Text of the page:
In total, defendants used straw buyers to obtain mortgage loans fraudulently on approximately 208 properties, chiefly in the cities of New Prague, New Market, and Lonsdale, Minnesota. Defendants obtained nearly $100 million in fraudulent loan proceeds, with PMDC receiving over $25 million from the scheme. The vast majority of the loan proceeds obtained by PMDC were used to perpetuate the conspiracy. Because the straw buyers did not intend to have any financial responsibility over the homes, PMDC was responsible for making mortgage payments on all of the properties obtained with fraudulent loans. In order to pay on one loan, defendants would simply take out another loan. Proceeds from one fraudulent sale were used to make payments to lenders from previous fraudulent sales. The scheme collapsed, and almost all of the properties went into foreclosure. At least four other individuals pled guilty to various charges stemming from the conspiracy.

The losses which resulted from the conspiracy were widespread and significant. Lenders lost millions of dollars on the mortgage loans which were given to straw buyers. Many of the properties were rented to individuals who were forced to vacate upon foreclosure. Other properties were sold to individuals on a contract-for-deed basis. These buyers were not informed of the circumstances, and many of them made large down payments on the contract or made extensive improvements to the property and were unable to recover their losses.

The cities of New Prague, New Market, and Lonsdale, Minnesota, also suffered large losses as a result of the conspiracy. Many new homes are currently sitting vacant, and this has required the communities to expend resources addressing issues such as lawn maintenance, vacant home maintenance, erosion control, drainage, flooding, deteriorating neighborhoods, vandalism, increased police patrols, and code enforcement. Additionally, several subcontractors and suppliers suffered losses when PMDC failed to compensate the subcontractors for their services or the suppliers for their goods. While others were losing money, defendants personally were able to obtain millions of dollars from the scheme in salaries and commissions.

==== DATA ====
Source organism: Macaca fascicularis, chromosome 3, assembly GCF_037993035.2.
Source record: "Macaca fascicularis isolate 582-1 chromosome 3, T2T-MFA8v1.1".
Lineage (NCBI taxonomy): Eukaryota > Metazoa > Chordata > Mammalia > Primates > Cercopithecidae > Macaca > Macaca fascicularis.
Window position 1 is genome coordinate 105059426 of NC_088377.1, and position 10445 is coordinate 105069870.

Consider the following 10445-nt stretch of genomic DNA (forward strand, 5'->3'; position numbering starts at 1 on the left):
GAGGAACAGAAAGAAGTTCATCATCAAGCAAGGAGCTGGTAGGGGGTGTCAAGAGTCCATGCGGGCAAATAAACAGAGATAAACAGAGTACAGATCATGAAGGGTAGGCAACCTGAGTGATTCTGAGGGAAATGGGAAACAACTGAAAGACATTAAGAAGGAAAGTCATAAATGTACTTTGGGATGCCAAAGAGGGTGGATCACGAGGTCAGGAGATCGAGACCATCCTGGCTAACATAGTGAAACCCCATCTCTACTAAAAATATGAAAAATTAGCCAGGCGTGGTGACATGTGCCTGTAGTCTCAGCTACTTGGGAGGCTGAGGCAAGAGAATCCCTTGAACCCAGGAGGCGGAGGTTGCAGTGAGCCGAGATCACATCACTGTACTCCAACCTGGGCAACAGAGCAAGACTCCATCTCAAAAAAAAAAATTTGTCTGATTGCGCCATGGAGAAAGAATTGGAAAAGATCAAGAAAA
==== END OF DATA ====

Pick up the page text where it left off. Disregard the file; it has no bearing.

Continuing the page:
Defendants were charged with conspiracy to commit mail fraud. Michael and Troup were also charged with money laundering. Defendants pled guilty to the charged offenses pursuant to a plea agreement, and acknowledged their involvement in a mortgage fraud scheme in which the mortgages were fraudulently obtained for the sale of over 200 properties to straw buyers. Under the plea agreements, the parties agreed to litigate several contested sentencing issues, including the amount of loss, the number of victims, and the appropriate role adjustments under the advisory United States Sentencing Guidelines (U.S.S.G. or Guidelines).

The district court held an evidentiary hearing on July 1, 2008, during which the government called eighteen witnesses and introduced numerous exhibits. Following the hearing, the parties submitted memoranda setting forth their respective arguments regarding the contested sentencing issues. On July 31, 2008, at defendants' sentencing hearing, the district court sentenced Michael to 156 months imprisonment, Ardith to 60 months imprisonment, and Troup to 120 months imprisonment. Each defendant was also sentenced to 3 years supervised release. Following an ...